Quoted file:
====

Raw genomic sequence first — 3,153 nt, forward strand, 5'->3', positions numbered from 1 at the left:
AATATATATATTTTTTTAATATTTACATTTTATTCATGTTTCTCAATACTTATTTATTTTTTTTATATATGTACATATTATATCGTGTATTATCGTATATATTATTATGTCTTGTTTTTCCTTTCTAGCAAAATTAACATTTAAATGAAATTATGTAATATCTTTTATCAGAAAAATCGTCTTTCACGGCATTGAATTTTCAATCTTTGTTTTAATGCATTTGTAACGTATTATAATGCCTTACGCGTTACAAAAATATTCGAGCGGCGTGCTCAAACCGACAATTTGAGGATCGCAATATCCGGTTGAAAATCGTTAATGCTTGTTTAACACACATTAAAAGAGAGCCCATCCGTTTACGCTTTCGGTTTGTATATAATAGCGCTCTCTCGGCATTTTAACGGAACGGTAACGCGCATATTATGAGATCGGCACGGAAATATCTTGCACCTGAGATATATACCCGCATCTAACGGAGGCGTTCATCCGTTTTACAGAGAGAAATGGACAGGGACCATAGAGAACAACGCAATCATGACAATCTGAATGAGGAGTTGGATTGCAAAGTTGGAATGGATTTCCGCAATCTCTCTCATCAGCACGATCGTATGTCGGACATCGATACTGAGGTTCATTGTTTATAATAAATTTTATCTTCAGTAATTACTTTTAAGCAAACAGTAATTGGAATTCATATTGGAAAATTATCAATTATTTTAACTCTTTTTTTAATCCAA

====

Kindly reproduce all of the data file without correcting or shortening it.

Raw genomic sequence first — 3,153 nt, forward strand, 5'->3', positions numbered from 1 at the left:
AATATATATATTTTTTTAATATTTACATTTTATTCATGTTTCTCAATACTTATTTATTTTTTTTATATATGTACATATTATATCGTGTATTATCGTATATATTATTATGTCTTGTTTTTCCTTTCTAGCAAAATTAACATTTAAATGAAATTATGTAATATCTTTTATCAGAAAAATCGTCTTTCACGGCATTGAATTTTCAATCTTTGTTTTAATGCATTTGTAACGTATTATAATGCCTTACGCGTTACAAAAATATTCGAGCGGCGTGCTCAAACCGACAATTTGAGGATCGCAATATCCGGTTGAAAATCGTTAATGCTTGTTTAACACACATTAAAAGAGAGCCCATCCGTTTACGCTTTCGGTTTGTATATAATAGCGCTCTCTCGGCATTTTAACGGAACGGTAACGCGCATATTATGAGATCGGCACGGAAATATCTTGCACCTGAGATATATACCCGCATCTAACGGAGGCGTTCATCCGTTTTACAGAGAGAAATGGACAGGGACCATAGAGAACAACGCAATCATGACAATCTGAATGAGGAGTTGGATTGCAAAGTTGGAATGGATTTCCGCAATCTCTCTCATCAGCACGATCGTATGTCGGACATCGATACTGAGGTTCATTGTTTATAATAAATTTTATCTTCAGTAATTACTTTTAAGCAAACAGTAATTGGAATTCATATTGGAAAATTATCAATTATTTTAACTCTTTTTTTAATCCAA